• InSite Intelligence


Sure, you took the “smart” approach. Automated systems, control of each HVAC duct, timers, and sensors seemingly everywhere, and yet, your utility bills are still outrageous. Various highly qualified experts have told you that you’re actually doing better than you could be. You have enough spaghetti graphs to confuse and fool others into making that case. 

Unfortunately, you just can’t turn your head and look away when you know that the money wasted could be better utilized. Your organization’s mission was not to be average and you didn’t get to where you are by being “slightly better” than the other candidates.

On the other hand, you didn’t intentionally put yourself in this spot. Unless you started from scratch, many of your systems or elements of your systems were already in place. Even with a significant capital investment, the ROI probably wouldn’t make sense. When you add the downtime disruptions, suddenly those legacy systems are starting to look pretty sleek and sexy.

Even if you have the latest and greatest systems that seem to be working well by themselves, are those systems working in concert to synergize into a more optimal state? HVAC and other utilities might be automated by sensors, but coordinated with security data or room scheduling not only have the potential to make environments more comfortable, but also more efficient as occupants avoid “cranking” up or down the temperature to meet their physical needs at the moment without regards to the extreme settings left for subsequent occupants.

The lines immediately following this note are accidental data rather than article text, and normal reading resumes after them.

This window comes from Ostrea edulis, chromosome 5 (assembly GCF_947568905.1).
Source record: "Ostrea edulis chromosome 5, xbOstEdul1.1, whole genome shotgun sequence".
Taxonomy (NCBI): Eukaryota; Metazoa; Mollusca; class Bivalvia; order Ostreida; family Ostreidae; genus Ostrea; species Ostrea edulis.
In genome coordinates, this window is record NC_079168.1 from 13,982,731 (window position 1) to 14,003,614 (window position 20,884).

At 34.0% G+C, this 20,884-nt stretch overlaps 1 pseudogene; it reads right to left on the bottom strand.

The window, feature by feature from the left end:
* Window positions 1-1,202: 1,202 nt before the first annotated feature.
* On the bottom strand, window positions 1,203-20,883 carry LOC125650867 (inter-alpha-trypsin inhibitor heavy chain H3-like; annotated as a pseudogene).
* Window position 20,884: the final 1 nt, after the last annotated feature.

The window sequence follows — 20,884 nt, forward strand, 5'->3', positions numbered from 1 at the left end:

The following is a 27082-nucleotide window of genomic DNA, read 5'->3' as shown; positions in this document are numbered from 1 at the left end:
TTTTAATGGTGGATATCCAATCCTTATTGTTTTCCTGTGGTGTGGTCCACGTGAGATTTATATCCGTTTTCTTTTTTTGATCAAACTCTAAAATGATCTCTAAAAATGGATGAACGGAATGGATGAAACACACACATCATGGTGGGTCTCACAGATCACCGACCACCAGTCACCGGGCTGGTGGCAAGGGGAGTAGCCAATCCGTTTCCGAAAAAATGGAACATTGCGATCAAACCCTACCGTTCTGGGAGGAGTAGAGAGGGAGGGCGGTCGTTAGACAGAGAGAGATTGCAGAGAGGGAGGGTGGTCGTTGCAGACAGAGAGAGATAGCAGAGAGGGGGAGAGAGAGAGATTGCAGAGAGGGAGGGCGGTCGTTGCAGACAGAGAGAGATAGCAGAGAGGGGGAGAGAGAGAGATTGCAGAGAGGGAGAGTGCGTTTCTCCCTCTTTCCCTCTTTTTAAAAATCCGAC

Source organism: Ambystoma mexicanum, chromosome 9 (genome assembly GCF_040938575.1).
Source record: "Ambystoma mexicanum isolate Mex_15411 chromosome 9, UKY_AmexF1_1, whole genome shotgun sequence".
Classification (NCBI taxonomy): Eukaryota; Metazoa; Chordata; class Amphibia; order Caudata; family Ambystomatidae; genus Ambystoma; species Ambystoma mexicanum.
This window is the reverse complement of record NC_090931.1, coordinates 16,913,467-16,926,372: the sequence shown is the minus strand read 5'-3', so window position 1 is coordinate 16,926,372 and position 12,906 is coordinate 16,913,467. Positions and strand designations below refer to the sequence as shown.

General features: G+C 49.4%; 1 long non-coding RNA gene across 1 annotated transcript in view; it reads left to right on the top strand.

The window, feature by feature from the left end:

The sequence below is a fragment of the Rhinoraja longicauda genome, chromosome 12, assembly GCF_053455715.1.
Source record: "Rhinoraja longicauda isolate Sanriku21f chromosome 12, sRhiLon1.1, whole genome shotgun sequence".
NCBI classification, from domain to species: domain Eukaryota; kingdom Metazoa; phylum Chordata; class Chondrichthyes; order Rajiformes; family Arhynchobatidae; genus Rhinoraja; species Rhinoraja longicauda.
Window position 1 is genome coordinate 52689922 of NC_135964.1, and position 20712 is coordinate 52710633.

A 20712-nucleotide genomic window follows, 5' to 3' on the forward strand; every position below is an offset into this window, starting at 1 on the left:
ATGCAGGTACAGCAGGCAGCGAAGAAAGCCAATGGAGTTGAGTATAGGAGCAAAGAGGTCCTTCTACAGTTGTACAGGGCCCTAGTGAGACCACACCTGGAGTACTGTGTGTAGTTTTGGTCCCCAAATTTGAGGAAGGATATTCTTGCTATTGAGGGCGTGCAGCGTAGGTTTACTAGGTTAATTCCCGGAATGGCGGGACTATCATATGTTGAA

Turning your head and looking the other way is sounding more and more attractive, but don’t lose hope. Here are three steps that applied to any operation configuration of all scales.

1. Shift how you use your data. Time-based comparisons (day-to-day, week over week, year over year, etc.) and peak analyses have their places, but other critical pieces of information can be extracted from the data that’s readily available to you. Where are the anomalies popping up? How do individual site performances differ from the aggregate? Is there a better way to prioritize maintenance and repairs?

2. Shift from reaction to anticipation. Moderating energy usage can be more efficient than reactive, dormant systems that operate on demand. Bridging your various systems to a common data language and equally accessible through centralizing software is the crucial first step.

3. Spend sooner. It’s pretty safe to say that operational spending is at the top of no one’s “fun ways to spend money list”. Sure, shifting your spend from repairs and replacements to maintenance is a much less bitter pill to swallow, but without a crystal ball, the question becomes more of a matter of when. Machine learning guided by human curation can unveil critical data points that can prevent costly repairs or replacements.

“Optimal” is a relative term and “your mileage may vary” certainly applies to operational effectiveness. Still, we can’t let machines do all of the learning. Together, with your greater, organizational strategies in mind, the data, technology, and human guidance can take your organization closer to that elusive inflection point.

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